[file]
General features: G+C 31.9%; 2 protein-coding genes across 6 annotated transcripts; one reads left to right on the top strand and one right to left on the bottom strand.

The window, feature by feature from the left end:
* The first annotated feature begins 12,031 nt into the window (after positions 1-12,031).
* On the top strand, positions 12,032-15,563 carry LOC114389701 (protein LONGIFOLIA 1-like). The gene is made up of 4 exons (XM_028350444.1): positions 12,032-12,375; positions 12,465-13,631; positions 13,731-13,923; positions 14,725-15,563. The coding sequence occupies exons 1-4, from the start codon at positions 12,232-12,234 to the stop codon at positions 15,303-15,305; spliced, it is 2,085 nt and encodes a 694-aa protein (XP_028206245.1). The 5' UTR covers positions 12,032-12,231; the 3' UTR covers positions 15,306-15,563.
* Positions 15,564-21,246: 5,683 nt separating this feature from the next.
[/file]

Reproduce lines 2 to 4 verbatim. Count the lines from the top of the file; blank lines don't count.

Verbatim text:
The window, feature by feature from the left end:
* The first annotated feature begins 12,031 nt into the window (after positions 1-12,031).
* On the top strand, positions 12,032-15,563 carry LOC114389701 (protein LONGIFOLIA 1-like). The gene is made up of 4 exons (XM_028350444.1): positions 12,032-12,375; positions 12,465-13,631; positions 13,731-13,923; positions 14,725-15,563. The coding sequence occupies exons 1-4, from the start codon at positions 12,232-12,234 to the stop codon at positions 15,303-15,305; spliced, it is 2,085 nt and encodes a 694-aa protein (XP_028206245.1). The 5' UTR covers positions 12,032-12,231; the 3' UTR covers positions 15,306-15,563.